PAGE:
Aakash Chopra has insisted that the main problem with the Indian bowling lineup is that they are unable to pick wickets upfront, highlighting India has conceded a 100-run partnership for the third consecutive time. He added that the lack of wickets upfront has been magnified by lack of all-rounders.
India’s second ODI against Australia was nothing but a highlight of the first ODI, where again they were thrashed by the Aussies in brutal manner to win the three-match series in the second match itself. This disastrous performance from India has exposed the weakness in their bowling, which conceded 350+ scores on both occasions, including a 100-run opening stand for the third consecutive ODI.
Former Indian opener Aakash Chopra has opined that if the Indian bowlers are unable to take wickets in the first 20 overs, then it matters little as to who comes on to bowl afterward.
“If we look at the Indian bowling, it’s clear that we are unable to pick wickets with the new ball. How much time has gone? In the last three consecutive ODI matches, India has conceded a 100-run partnership at the top between the two openers,” Chopra said in his latest YouTube video, as quoted by Hindustan Times.
“If you don’t take wickets with the new ball, a wicket does not fall in the first 20-odd overs, then whomever you bowl doesn’t make a difference.”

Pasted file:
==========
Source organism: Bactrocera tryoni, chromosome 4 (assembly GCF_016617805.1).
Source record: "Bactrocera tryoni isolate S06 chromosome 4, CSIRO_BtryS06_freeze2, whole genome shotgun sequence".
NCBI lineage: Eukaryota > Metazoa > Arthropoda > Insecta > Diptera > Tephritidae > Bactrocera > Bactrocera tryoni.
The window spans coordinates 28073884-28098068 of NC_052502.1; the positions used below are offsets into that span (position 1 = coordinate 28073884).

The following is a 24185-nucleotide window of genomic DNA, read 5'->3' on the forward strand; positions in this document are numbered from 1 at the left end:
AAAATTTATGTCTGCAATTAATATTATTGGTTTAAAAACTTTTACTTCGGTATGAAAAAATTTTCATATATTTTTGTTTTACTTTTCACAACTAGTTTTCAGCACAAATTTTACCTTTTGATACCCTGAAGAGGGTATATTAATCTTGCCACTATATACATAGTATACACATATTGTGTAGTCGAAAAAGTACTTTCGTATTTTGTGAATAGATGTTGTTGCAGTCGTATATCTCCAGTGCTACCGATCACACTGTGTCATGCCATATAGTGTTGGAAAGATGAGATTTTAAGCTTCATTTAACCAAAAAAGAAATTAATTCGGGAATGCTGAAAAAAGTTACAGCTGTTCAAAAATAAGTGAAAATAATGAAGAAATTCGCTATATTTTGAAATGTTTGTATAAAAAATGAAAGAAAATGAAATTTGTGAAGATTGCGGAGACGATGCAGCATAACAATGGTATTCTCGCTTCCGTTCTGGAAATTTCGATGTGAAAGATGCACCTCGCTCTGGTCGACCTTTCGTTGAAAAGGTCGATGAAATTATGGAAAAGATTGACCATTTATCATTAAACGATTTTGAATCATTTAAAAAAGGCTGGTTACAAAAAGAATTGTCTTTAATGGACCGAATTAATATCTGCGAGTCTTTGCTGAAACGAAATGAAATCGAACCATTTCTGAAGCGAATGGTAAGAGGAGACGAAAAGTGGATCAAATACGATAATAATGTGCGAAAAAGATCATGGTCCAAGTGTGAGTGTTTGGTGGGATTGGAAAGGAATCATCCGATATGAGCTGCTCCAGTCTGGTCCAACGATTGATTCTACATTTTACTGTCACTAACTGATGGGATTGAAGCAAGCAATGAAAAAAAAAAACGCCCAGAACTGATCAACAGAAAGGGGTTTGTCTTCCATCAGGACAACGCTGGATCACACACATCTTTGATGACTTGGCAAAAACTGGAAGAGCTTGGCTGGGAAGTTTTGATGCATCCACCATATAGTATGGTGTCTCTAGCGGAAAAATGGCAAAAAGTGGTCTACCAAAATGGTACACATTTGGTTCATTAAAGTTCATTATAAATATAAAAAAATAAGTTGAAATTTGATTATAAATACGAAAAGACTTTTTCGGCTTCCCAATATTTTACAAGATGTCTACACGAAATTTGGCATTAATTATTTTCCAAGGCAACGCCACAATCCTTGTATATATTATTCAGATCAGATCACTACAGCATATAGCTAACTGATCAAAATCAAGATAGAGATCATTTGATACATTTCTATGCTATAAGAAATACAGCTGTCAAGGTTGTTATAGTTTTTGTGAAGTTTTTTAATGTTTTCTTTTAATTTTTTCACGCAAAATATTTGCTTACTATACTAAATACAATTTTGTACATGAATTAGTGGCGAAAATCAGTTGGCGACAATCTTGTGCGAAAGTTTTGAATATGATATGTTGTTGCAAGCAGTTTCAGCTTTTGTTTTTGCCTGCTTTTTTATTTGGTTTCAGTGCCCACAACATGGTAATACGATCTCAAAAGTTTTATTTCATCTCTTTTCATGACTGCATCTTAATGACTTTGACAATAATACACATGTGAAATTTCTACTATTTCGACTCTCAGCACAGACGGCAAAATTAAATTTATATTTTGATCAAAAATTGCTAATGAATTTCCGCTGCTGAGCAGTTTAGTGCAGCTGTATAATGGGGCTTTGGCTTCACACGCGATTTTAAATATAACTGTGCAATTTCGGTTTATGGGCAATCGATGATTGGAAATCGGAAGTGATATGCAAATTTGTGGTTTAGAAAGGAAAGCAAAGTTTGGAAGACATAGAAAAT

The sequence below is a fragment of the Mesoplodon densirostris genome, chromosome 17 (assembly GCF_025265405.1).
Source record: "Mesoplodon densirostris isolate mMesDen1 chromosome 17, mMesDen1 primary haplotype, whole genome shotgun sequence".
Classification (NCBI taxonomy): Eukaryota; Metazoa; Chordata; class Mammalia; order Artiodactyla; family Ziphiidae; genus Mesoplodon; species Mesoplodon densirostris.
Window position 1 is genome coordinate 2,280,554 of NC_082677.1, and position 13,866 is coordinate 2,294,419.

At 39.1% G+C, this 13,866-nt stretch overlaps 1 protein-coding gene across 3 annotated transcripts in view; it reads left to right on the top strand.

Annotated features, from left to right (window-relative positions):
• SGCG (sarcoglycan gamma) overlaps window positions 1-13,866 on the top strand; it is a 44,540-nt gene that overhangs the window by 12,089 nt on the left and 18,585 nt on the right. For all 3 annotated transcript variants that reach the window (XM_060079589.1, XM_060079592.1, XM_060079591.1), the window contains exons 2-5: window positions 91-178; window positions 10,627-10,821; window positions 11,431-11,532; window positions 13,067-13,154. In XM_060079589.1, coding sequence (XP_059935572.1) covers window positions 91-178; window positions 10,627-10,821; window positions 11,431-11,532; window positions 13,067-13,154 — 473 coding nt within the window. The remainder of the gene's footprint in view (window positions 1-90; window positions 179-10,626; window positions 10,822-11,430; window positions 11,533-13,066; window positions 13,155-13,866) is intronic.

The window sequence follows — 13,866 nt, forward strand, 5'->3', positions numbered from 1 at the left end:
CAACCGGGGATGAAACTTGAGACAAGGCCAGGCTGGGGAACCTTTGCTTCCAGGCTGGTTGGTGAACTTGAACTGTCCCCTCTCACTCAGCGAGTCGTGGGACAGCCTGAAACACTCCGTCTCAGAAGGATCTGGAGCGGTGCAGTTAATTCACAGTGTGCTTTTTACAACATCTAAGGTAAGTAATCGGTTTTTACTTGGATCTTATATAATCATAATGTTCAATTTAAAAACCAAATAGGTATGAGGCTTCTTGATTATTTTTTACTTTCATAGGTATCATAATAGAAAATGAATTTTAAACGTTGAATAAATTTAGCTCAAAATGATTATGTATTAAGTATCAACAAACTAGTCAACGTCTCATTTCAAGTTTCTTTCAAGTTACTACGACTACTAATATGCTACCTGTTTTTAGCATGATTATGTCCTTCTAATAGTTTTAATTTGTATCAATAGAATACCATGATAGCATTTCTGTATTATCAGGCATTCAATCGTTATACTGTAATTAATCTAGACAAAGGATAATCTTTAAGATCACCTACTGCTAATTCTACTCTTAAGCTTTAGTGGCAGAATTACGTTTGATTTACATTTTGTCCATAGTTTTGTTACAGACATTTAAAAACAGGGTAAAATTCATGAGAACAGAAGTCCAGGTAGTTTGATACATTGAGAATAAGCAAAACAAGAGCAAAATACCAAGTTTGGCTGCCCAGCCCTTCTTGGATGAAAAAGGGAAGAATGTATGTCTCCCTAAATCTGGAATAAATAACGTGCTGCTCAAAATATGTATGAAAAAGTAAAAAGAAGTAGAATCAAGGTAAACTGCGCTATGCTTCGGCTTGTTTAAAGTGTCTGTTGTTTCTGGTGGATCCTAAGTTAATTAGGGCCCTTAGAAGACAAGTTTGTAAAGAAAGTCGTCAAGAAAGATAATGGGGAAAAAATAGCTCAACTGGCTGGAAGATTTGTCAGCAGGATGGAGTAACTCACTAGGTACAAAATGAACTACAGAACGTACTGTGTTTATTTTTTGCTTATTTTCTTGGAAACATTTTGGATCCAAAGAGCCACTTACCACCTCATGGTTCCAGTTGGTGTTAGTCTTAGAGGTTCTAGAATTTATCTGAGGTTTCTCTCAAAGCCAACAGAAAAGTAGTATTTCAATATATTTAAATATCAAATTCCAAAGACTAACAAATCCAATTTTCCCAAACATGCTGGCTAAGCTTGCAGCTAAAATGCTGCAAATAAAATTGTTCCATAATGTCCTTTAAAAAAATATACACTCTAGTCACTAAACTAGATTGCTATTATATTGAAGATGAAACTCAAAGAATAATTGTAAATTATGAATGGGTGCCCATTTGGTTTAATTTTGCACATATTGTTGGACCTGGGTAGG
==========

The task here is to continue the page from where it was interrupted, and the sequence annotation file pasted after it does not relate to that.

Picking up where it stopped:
Hardik Pandya, who is still not 100% in regards to his bowling, was brought on by Virat Kohli towards the fag end of the innings when he had no other options to go to. Chopra reckoned that if the front-line bowlers are not going to pick up wickets then the extra bowlers in the team do not matter. He added that the problem of lack of wickets is further highlighted by the scarcity of all-rounders in the team.
“Although we saw Hardik Pandya bowling but it was too late. He took a wicket as well, he dismissed Steve Smith. But if your top bowlers don’t take wickets, what will the 6th, 7th or 8th option do,” said Chopra.
“So, this is a problem which is getting magnified by the lack of an all-rounder but first of all, how many of them do we have? And even if they available, where will you play them? If you don’t take wickets at the top, it is not going to help in the middle, doesn’t matter how many all-rounders you play,” he added.
After losing the series, India will now look to get a consolation win in the third and the final ODI against Australia, which will be played on December 2 in Canberra.